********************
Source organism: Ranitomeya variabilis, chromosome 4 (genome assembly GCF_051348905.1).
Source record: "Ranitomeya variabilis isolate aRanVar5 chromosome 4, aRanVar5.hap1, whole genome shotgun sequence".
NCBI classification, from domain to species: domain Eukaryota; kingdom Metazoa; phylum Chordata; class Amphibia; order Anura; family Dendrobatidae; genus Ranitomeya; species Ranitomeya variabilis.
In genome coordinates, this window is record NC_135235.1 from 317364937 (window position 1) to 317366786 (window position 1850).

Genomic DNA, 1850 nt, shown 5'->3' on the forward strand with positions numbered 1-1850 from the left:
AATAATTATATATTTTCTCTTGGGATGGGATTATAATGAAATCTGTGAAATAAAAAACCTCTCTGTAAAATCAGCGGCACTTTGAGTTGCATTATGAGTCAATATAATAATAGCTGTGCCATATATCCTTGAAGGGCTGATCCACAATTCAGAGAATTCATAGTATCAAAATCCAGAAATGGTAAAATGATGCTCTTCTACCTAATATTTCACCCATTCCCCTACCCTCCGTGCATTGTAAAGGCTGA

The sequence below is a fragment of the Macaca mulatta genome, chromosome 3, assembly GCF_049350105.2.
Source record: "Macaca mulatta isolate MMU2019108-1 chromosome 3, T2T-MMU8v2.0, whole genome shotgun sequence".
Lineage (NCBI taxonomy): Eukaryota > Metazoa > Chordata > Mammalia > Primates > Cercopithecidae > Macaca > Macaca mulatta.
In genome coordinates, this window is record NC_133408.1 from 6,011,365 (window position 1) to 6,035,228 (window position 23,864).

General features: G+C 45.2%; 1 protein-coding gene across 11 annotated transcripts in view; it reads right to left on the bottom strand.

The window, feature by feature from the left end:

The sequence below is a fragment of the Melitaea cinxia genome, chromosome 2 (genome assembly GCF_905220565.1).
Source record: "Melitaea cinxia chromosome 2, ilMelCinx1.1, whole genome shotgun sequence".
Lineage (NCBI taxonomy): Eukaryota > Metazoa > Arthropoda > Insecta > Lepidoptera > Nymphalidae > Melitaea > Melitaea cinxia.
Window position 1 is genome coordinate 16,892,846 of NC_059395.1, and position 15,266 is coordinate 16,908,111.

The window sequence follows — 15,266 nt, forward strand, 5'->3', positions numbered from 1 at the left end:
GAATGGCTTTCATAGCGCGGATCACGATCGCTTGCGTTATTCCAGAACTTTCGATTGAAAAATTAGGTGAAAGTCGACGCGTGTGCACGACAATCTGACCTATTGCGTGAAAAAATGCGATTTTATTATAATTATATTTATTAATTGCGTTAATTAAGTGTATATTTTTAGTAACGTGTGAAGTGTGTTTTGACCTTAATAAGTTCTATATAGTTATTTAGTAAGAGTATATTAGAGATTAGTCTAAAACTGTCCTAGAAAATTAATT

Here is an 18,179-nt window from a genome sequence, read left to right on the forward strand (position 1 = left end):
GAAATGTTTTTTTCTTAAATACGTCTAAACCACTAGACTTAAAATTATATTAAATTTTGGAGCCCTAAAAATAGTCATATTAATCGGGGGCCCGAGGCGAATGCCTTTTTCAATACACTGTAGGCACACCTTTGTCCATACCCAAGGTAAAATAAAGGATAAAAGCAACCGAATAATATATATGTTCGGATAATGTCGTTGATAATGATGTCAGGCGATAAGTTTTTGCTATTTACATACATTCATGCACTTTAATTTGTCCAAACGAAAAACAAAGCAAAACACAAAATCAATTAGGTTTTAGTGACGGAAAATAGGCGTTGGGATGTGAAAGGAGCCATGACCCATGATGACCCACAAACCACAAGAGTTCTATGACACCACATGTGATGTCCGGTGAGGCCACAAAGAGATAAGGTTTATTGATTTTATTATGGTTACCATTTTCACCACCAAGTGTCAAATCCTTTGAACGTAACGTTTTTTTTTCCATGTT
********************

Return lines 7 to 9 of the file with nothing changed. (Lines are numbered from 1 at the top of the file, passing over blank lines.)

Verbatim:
The sequence below is a fragment of the Macaca mulatta genome, chromosome 3, assembly GCF_049350105.2.
Source record: "Macaca mulatta isolate MMU2019108-1 chromosome 3, T2T-MMU8v2.0, whole genome shotgun sequence".
Lineage (NCBI taxonomy): Eukaryota > Metazoa > Chordata > Mammalia > Primates > Cercopithecidae > Macaca > Macaca mulatta.